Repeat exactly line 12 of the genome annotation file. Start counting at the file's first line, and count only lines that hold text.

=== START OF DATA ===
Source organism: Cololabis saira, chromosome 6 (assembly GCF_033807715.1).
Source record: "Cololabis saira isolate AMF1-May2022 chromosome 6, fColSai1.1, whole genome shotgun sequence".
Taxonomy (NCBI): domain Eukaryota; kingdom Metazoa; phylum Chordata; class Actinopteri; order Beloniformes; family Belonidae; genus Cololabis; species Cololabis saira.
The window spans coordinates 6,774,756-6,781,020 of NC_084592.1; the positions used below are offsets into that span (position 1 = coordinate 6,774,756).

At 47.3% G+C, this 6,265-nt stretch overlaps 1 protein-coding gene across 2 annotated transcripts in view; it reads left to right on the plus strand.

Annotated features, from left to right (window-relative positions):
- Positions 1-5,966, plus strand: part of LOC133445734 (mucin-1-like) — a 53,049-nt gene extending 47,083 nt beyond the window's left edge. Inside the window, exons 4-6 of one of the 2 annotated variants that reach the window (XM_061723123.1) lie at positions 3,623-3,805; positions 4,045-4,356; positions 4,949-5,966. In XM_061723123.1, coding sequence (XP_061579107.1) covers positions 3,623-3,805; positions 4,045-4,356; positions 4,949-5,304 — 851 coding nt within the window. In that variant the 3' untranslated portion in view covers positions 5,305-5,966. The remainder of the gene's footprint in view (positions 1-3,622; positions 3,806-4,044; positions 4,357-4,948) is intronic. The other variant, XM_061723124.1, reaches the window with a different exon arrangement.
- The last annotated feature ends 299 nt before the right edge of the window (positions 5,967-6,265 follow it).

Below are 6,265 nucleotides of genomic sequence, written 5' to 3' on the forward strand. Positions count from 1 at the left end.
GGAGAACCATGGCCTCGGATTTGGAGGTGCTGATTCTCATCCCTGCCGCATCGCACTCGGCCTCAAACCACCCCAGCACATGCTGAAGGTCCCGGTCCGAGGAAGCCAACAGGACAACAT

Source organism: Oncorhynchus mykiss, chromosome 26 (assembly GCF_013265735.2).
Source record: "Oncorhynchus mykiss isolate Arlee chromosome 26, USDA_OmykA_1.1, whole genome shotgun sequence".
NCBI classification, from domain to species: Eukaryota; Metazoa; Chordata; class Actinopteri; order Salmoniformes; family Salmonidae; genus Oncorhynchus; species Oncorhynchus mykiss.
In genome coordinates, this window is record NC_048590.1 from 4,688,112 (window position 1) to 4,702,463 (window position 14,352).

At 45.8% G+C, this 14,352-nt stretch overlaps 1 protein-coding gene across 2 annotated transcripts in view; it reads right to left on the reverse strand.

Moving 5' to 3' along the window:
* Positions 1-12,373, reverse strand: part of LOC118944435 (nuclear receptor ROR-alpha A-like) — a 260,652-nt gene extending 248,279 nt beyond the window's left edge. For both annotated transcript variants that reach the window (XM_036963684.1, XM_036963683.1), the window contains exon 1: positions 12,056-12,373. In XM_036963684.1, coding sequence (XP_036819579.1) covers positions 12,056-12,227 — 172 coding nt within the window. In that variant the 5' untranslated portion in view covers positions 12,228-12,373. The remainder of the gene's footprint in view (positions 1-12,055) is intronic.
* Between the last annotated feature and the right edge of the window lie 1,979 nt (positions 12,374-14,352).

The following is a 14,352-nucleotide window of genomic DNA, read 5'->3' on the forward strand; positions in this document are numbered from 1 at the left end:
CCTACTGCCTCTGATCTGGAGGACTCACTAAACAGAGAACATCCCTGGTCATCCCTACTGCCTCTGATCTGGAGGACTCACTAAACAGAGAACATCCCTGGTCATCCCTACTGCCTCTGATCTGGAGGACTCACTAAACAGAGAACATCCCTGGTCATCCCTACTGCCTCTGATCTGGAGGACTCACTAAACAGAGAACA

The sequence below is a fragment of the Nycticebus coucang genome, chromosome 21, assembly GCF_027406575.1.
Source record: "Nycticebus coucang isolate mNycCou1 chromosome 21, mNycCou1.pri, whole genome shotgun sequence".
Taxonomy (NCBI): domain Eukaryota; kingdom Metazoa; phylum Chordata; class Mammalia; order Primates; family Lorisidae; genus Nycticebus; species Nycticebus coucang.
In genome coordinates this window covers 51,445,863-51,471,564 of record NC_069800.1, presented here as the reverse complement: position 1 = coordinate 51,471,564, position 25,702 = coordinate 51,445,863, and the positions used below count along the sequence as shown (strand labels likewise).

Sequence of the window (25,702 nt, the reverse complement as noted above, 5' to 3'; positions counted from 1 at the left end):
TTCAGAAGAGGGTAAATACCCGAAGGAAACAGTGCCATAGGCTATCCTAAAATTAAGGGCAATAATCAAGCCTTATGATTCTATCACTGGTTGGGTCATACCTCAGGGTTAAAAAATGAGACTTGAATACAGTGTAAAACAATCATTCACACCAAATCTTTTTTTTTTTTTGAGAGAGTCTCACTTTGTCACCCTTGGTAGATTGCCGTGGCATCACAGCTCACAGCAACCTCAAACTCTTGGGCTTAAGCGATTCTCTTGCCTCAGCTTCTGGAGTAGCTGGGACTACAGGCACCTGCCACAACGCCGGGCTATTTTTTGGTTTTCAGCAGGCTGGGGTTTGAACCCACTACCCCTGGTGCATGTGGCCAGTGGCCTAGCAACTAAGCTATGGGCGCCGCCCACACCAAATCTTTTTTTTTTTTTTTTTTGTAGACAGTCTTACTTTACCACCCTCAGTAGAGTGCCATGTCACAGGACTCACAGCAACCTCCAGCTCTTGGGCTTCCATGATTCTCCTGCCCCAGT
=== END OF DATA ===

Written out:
Source record: "Oncorhynchus mykiss isolate Arlee chromosome 26, USDA_OmykA_1.1, whole genome shotgun sequence".